Frozen outside faucet tap

Frozen pipes in the winter time aren’t anything new to plumbers in Minnesota. We see this issue arise every fall around these parts. The problem with a dripping outside faucet in the winter isn’t the massive ice rink that can form under the tap, it’s the possibility of the pipes freezing and bursting.

When you have an outside faucet that is dripping it indicates that either you don’t have an interior shut off valve or that the valve is failing. Every fall, when it gets cold enough to freeze, the homeowner should shut off and drain the water going to the outside water spigots.

If you have a drip coming from the outside faucet even when the internal shut off is closed, you have the potential of having pipes freeze and burst during the cold winter months. You need to have the problem valve addressed by having it repaired or replaced.

To repair this internal shut-off valve you need to shut the water off to the whole house.  When repairing the valve be aware that they are factory sealed and are not easy to take apart. Make sure to be careful when attempting to take them apart so that you don’t put too much stress on the solder joints. Use two wrenches in opposite directions holding on to the body of the valve and the section that you are attempting to remove. Make sure to grab the hex shaped spot below the packing nut. Removing the packing nut won’t get you to the washer you need to replace.

Some valves do not take washers and therefore you cannot repair them. If you have a washerless shut-off valve that leaks it will need to be replaced. You will need: a propane torch, solder, flux, sandcloth, a wire fitting brush, a small section of copper pipe (most likely 3/4″ I.D.), a slip coupling (again probably 3/4″) and a shut-off valve. I would highly recommend installing a ball valve with a drain on it as opposed to a washer style valve. If you purchase a decent quality ball valve it will last a very long time.

Note: If you do not feel comfortable soldering, then do not attempt this.

To replace it you need to first shut off the main water and cut out the old valve. To cut out the valve use a copper tubing cutter and cut the copper piping near the valve. Next, you will  have to solder the new valve to a small section of copper piping. Make sure that when you are soldering the valve that it is in the open position. Measure the space and cut the copper tubing to size. Next, solder the valve to the existing pipe making sure that the drain that is on the valve is on the outside wall side and not the house side of the piping. Finally, slide on the slip coupling and solder that into place to both the new pipe and the old pipe.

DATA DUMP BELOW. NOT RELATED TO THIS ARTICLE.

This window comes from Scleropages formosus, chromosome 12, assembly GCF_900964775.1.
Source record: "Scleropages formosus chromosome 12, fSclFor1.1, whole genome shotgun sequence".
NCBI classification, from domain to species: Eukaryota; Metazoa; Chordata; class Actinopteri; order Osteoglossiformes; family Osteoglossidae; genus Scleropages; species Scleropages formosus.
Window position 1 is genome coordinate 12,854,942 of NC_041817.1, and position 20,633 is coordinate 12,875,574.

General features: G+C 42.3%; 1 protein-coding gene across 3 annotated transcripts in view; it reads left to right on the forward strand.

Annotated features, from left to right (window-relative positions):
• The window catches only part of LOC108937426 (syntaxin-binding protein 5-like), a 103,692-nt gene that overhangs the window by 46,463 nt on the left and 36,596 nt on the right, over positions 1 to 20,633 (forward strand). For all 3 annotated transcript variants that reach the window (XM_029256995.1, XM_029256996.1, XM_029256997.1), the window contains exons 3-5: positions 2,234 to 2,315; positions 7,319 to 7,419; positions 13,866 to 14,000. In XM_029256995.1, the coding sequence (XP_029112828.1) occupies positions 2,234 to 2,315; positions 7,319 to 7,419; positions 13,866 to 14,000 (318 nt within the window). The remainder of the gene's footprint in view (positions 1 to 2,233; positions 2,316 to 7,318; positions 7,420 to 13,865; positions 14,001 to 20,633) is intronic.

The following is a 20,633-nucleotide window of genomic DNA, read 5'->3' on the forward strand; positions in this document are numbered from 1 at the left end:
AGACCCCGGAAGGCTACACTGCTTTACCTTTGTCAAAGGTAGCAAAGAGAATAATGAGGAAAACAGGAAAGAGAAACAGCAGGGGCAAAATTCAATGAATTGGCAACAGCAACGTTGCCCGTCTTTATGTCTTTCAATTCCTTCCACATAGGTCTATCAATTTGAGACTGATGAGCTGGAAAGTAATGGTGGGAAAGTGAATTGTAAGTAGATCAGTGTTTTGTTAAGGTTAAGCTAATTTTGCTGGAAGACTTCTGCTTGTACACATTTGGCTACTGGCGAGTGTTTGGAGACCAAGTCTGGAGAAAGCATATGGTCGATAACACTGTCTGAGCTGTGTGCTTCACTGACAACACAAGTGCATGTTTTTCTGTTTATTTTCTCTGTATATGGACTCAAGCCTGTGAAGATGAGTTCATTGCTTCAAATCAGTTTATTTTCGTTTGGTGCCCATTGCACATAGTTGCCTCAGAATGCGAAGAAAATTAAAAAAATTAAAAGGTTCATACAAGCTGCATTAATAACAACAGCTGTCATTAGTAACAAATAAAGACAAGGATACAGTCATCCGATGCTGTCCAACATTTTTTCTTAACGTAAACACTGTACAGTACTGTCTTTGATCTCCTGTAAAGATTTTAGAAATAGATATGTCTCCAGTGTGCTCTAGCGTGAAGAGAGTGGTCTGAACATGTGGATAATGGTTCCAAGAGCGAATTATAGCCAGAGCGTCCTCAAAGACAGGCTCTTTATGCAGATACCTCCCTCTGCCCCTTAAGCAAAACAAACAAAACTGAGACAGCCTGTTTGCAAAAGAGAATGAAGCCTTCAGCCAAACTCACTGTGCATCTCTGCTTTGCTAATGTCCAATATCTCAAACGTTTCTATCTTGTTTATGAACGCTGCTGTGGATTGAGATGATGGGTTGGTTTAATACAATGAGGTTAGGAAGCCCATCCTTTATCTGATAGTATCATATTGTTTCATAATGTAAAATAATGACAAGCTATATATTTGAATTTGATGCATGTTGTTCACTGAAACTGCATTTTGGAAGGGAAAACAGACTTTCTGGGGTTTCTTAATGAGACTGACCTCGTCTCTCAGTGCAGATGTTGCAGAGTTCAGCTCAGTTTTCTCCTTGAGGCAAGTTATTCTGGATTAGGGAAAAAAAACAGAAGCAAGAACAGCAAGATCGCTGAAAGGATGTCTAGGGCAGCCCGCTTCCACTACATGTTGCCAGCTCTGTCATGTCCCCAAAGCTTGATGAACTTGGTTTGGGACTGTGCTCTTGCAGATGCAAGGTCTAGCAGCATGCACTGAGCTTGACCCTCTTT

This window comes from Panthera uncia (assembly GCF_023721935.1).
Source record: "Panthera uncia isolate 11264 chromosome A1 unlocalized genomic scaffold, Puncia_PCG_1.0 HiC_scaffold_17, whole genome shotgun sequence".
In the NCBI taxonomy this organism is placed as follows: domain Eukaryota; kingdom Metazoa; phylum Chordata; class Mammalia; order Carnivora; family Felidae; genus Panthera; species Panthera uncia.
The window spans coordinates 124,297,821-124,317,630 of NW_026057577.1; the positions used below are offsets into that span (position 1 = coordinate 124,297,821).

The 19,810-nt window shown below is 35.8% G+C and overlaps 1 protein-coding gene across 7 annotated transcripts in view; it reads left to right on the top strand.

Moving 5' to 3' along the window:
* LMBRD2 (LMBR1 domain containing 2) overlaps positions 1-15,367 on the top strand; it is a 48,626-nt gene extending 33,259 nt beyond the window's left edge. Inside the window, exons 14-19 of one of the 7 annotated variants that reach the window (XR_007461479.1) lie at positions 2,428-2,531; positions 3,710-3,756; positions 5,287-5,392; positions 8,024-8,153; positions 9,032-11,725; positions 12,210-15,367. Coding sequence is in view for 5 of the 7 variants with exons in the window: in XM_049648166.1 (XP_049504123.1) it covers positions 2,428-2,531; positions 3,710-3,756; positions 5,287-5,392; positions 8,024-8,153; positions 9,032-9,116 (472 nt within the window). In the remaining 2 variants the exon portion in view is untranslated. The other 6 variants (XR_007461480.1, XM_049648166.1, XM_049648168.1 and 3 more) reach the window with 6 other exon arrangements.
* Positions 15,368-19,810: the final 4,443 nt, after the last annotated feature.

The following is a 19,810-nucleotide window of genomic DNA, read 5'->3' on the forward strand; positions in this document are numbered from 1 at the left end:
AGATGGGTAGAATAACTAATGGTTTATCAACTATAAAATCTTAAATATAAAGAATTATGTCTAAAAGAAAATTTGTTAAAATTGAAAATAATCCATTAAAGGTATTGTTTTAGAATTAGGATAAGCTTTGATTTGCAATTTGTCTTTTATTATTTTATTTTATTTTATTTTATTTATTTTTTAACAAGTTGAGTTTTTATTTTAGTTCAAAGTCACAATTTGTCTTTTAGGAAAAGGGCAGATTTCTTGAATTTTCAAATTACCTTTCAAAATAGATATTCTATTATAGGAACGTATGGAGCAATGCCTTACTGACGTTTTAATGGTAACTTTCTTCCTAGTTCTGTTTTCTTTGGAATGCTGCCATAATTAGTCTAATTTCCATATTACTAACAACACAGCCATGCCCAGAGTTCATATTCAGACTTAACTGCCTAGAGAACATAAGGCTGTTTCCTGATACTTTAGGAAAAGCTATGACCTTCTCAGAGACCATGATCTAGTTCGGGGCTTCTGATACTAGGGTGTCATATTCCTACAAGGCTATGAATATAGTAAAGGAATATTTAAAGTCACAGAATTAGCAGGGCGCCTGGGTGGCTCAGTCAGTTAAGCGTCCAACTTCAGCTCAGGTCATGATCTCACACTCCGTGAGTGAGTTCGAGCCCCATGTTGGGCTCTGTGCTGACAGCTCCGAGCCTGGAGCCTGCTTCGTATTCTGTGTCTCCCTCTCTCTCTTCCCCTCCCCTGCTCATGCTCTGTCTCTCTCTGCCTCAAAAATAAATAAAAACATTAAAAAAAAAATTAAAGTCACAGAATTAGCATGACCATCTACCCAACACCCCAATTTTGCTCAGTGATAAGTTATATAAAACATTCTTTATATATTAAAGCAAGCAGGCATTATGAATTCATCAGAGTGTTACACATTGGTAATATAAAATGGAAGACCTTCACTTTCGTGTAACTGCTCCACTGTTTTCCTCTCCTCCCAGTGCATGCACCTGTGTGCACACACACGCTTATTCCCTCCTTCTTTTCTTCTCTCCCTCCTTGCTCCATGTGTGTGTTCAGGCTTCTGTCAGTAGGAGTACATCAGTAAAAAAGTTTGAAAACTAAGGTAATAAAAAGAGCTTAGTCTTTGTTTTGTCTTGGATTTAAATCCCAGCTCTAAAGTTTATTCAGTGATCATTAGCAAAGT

Not all faucets  have or even need interior shut-off valves. If your valve is a “frost-free” style of valve then you wouldn’t need a shut off inside. Frost free valves are a style of valve in which the water shut off for the valve is located internally in the valve inside the house. The use of a frost-free valve is best suited for locations in which an internal shut off valve is inaccessible such as a location where the walls and ceilings are all finished. This style faucet can leak over time. If you have a frost-free valve that is leaking you will need to replace the washers internally on the valve to prevent the valve from freezing and bursting.

Mansfield Frost-Free Valve

Make sure that you do preventative maintenance on all of your outside faucets to prevent a very cold, wet, and costly problem down the road. Paying to have a plumber replace a faulty valve will cost you significantly less than having to pay for emergency plumbing service work when you have a pipe freeze and break in the middle of the night.

Pipe Heat Tape

Another option for helping prevent an outside faucet from freezing would be to add a section of heat tape to the pipe. Heat tape is a cable that you wrap around the problematic pipe to help prevent it from freezing. It comes in varying lengths and you can plug it in and unplug it when needed. It is a cost-effective option that does work. Simply wrap the heat tape around the pipe, cover it with fiberglass pipe insulation and plug it in. This can also be used to help thaw already frozen pipes, although it does work better as a preventative measure.

For more info on frozen pipes check out this post on frozen pipes

For more info on valves check out this post on frost-free outdoor spigots

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